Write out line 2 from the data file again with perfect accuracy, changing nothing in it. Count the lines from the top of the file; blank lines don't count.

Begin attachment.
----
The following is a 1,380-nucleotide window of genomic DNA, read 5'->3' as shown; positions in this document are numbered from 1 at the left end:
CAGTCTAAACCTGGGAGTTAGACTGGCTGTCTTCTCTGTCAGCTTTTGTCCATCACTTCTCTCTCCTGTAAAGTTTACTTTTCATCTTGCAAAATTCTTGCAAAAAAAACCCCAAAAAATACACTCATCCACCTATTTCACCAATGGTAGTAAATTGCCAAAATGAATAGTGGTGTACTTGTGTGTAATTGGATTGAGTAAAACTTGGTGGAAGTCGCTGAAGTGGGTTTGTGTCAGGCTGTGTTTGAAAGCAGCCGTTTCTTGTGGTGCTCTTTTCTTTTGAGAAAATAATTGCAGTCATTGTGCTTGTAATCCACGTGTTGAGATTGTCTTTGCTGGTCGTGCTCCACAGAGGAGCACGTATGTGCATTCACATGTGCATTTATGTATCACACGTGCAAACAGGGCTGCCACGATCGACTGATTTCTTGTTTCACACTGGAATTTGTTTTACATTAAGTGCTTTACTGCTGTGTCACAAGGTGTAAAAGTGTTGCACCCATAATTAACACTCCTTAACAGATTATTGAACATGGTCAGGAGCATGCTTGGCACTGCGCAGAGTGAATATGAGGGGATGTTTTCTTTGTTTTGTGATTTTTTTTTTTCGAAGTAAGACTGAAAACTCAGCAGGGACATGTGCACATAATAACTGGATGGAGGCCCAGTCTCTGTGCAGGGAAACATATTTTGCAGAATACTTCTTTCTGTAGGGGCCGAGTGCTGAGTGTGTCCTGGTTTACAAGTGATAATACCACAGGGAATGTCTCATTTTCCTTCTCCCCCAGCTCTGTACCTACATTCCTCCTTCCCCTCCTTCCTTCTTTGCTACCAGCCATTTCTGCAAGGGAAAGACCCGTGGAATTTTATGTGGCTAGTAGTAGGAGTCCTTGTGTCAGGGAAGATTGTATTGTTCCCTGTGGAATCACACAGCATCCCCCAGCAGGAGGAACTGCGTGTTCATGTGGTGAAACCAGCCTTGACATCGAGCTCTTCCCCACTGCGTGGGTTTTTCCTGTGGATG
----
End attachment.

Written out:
CAGTCTAAACCTGGGAGTTAGACTGGCTGTCTTCTCTGTCAGCTTTTGTCCATCACTTCTCTCTCCTGTAAAGTTTACTTTTCATCTTGCAAAATTCTTGCAAAAAAAACCCCAAAAAATACACTCATCCACCTATTTCACCAATGGTAGTAAATTGCCAAAATGAATAGTGGTGTACTTGTGTGTAATTGGATTGAGTAAAACTTGGTGGAAGTCGCTGAAGTGGGTTTGTGTCAGGCTGTGTTTGAAAGCAGCCGTTTCTTGTGGTGCTCTTTTCTTTTGAGAAAATAATTGCAGTCATTGTGCTTGTAATCCACGTGTTGAGATTGTCTTTGCTGGTCGTGCTCCACAGAGGAGCACGTATGTGCATTCACATGTGCATTTATGTATCACACGTGCAAACAGGGCTGCCACGATCGACTGATTTCTTGTTTCACACTGGAATTTGTTTTACATTAAGTGCTTTACTGCTGTGTCACAAGGTGTAAAAGTGTTGCACCCATAATTAACACTCCTTAACAGATTATTGAACATGGTCAGGAGCATGCTTGGCACTGCGCAGAGTGAATATGAGGGGATGTTTTCTTTGTTTTGTGATTTTTTTTTTTCGAAGTAAGACTGAAAACTCAGCAGGGACATGTGCACATAATAACTGGATGGAGGCCCAGTCTCTGTGCAGGGAAACATATTTTGCAGAATACTTCTTTCTGTAGGGGCCGAGTGCTGAGTGTGTCCTGGTTTACAAGTGATAATACCACAGGGAATGTCTCATTTTCCTTCTCCCCCAGCTCTGTACCTACATTCCTCCTTCCCCTCCTTCCTTCTTTGCTACCAGCCATTTCTGCAAGGGAAAGACCCGTGGAATTTTATGTGGCTAGTAGTAGGAGTCCTTGTGTCAGGGAAGATTGTATTGTTCCCTGTGGAATCACACAGCATCCCCCAGCAGGAGGAACTGCGTGTTCATGTGGTGAAACCAGCCTTGACATCGAGCTCTTCCCCACTGCGTGGGTTTTTCCTGTGGATG